ACLs / Filter Lists - Best Practices

Tim Irwin tim at
Fri Nov 30 06:39:24 UTC 2001


We recently ran through this exercise with Cisco.  Our Cisco engineer came
with a huge powerpoint slideshow that covers a lot of general topics.  Ask
Cisco if you can get that from them, it seemed to have more detailed info
than the whitepaper on the website.  (Powerpoint with more detail than a
whitepaper... go figure.)

Some lessons learned...

- <rant>RFC 1918 filtering is no silver bullet.  Yes, it should be done, but
all a malicious person needs in order to be able to launch an effective DDoS
attack is to source from unassigned address space or address space that is
known to be unused.</rant>

- Myself and a couple of other engineers set up a DDoS testbed recently on a
completely private network.  We took a 7500 series router, loaded our test
configs and a full BGP table.  Then we threw our baseline traffic at it from
Smartbits.  I installed linux on 4 old PCs and used Tribe Flood Net 2k to
launch an ICMP flood DDoS attack against the router.  Without any
countermeasures, it killed the router -- brought it to it's knees --
couldn't get the console to respond.  Started trying various things Cisco
recommends like rate-limiting ICMP to see the effect.  We were seeing an
anomaly in that the DDoS attack wasn't showing up as filter hits on the VIPs
against the fast ethernet interfaces with rate-limiting turned on.  The
curious thing was that a ping from another router generated a filter hit,
but not the traffic from TFN2K.  Not sure what happened since then... I went
off working on some other things and never got back to it.  My thought was
to get ye olde sniffer out and see if I could find anything like a malformed
ICMP packet coming from TFN2K.  I know it writes to a raw socket.

- One of the things Cisco recommends is rate-limiting ICMP as a percentage
of bandwidth.  Our problem was that we often have multiple circuits with the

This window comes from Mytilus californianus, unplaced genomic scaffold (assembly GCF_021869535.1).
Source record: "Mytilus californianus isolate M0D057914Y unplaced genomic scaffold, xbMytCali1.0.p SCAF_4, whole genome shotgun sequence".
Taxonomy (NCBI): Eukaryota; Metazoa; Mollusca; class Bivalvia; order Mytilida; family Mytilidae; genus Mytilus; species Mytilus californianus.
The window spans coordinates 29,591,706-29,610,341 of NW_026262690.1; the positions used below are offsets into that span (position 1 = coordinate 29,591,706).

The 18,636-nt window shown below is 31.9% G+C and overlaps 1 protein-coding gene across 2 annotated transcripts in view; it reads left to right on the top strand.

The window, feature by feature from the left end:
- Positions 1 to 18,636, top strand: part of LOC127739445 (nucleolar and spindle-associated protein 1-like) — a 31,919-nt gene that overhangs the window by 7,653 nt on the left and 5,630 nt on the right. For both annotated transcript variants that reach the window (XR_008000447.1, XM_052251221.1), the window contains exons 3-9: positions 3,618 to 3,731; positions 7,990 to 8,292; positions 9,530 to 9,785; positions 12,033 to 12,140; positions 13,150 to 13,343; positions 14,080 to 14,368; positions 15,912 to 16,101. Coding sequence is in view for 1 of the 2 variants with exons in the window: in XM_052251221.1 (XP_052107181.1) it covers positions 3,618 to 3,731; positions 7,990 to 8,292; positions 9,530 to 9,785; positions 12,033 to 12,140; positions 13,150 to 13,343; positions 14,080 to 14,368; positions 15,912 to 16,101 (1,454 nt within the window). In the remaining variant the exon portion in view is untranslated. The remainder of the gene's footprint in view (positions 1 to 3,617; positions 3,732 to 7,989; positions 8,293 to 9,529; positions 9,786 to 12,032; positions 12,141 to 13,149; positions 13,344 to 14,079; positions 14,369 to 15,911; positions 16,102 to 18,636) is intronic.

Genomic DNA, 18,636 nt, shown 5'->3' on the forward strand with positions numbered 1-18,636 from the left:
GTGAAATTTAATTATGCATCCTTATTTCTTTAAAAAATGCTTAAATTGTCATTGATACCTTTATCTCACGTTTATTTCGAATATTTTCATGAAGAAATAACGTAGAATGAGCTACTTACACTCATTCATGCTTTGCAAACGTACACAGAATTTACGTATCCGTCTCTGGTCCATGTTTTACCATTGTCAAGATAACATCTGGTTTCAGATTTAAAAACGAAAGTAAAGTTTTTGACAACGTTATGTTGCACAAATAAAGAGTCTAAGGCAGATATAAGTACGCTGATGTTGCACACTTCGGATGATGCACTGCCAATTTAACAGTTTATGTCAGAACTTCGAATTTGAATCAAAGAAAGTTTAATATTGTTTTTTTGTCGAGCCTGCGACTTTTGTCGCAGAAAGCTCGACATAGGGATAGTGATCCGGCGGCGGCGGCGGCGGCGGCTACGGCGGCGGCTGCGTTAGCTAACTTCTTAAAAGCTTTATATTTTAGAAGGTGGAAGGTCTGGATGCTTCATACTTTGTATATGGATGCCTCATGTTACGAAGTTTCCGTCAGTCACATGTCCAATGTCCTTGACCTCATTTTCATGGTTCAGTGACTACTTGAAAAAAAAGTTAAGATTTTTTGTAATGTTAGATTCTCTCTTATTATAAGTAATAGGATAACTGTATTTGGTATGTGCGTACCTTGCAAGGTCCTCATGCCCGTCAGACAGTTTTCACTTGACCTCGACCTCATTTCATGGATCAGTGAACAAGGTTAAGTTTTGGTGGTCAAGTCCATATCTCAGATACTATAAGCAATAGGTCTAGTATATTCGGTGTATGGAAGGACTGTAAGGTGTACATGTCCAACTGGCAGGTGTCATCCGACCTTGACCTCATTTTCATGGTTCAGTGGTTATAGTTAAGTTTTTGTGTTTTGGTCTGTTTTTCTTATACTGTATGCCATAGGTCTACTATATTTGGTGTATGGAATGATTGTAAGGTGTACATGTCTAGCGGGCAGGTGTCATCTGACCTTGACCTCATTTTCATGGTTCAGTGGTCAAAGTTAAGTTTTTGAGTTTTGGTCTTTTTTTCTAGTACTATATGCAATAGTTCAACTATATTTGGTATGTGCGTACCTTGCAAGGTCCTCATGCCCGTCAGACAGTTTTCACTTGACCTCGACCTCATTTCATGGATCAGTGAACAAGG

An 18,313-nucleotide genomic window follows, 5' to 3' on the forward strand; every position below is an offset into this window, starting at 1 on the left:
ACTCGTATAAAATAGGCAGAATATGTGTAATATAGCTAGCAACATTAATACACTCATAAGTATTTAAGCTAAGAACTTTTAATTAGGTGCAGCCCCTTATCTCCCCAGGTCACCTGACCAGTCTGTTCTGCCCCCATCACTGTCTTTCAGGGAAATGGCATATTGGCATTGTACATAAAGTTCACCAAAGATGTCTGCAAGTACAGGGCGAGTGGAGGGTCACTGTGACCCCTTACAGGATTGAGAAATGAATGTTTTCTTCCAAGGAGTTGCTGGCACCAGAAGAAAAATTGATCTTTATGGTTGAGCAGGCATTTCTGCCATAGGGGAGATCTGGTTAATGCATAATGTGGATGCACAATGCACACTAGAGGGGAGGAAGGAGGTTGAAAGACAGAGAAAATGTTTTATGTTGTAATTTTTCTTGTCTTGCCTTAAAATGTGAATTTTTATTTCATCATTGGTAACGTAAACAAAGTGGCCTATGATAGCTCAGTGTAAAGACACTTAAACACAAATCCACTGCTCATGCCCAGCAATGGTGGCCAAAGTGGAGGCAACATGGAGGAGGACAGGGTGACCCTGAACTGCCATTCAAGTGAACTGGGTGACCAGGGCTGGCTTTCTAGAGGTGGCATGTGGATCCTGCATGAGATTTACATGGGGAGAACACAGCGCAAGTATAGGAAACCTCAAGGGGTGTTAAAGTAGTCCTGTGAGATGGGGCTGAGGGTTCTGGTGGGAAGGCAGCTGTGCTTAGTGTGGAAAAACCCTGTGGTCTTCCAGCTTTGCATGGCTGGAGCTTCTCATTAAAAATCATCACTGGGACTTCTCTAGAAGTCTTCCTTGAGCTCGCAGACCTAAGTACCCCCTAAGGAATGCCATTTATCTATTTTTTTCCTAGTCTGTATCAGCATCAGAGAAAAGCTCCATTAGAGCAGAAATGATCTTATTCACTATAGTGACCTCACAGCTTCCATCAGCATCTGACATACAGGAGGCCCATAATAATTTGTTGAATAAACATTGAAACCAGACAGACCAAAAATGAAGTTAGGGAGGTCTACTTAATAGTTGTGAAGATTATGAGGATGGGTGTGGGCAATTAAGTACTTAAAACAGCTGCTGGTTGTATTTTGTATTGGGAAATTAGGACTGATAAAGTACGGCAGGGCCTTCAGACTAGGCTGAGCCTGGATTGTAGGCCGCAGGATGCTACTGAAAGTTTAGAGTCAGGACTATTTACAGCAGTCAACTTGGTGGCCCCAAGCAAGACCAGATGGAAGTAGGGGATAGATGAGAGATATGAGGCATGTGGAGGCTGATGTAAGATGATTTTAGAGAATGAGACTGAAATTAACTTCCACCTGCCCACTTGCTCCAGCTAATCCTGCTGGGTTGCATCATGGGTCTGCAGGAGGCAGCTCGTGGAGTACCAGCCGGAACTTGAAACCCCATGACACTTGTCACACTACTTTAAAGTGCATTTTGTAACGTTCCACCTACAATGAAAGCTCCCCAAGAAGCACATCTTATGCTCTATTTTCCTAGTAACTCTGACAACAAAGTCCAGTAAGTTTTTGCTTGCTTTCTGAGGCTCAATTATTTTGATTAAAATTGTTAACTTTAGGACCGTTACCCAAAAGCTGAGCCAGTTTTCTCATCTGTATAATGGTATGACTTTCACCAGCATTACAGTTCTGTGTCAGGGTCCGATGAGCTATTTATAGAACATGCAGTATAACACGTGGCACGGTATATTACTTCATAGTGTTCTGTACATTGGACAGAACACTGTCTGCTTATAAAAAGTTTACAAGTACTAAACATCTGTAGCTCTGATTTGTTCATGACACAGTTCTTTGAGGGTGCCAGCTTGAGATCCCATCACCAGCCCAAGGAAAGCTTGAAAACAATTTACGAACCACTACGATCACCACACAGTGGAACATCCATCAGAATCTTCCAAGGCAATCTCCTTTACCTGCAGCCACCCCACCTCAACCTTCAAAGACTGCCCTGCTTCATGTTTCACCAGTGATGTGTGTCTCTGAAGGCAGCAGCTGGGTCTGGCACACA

same b/w and we use equal-cost-multipath.  So, for example, if you
rate-limit 2% of a DS-3, you're really letting in an aggregate of 2% times #
of links.  What I'd like to see is an adaptive rate-limiting algorithm that
samples ICMP traffic over a statistically significant period of time and
then rate-limits based upon exceeding the average sampled threshold.  Could
possibly be done in conjunction with NetFlow or accounting.  This, of
course, does nothing for TCP and UDP floods, but it would help with managing

- My pet peeve with IOS is that some default commands are "hidden" in the
IOS config  -- they command is there by default, but it doesn't show up in
the config.  It's nearly impossible to find out which configuration commands
are on by default in which versions of IOS. (Hmmm... which version of IOS
was it that made "no ip-directed broadcasts" on by default?) It's just too
complicated... it could use some simplification.  I absolutely hate the fact
that I can't tell by looking at the router config.  I'm tired of trying to
figure it out from CCO, so I feel safer entering all the commands anyway
just to make sure.  I don't want to take any chances.

Hope this helps,

> -----Original Message-----
> From: owner-nanog at [mailto:owner-nanog at]On Behalf Of
> John McBrayne
> Sent: Tuesday, November 27, 2001 6:37 PM
> To: nanog at
> Subject: ACLs / Filter Lists - Best Practices
> Is anyone aware of any current "best practices" related to the
> recommended set of filtering rules (Cisco ACL lists or Juniper filter
> sets) for reasons of Security, statistics collection, DoS attack
> analysis/prevention, etc.?  I'm curious to see if there are any such
> recommendations for Tier 1/Tier 2 backbone routers, peering points,
> etc., as opposed to CPE terminations or Enterprise/LAN equipment
> recommendations.
> Actual config file examples would be great, if they exist.
> Thanks;
> ..john

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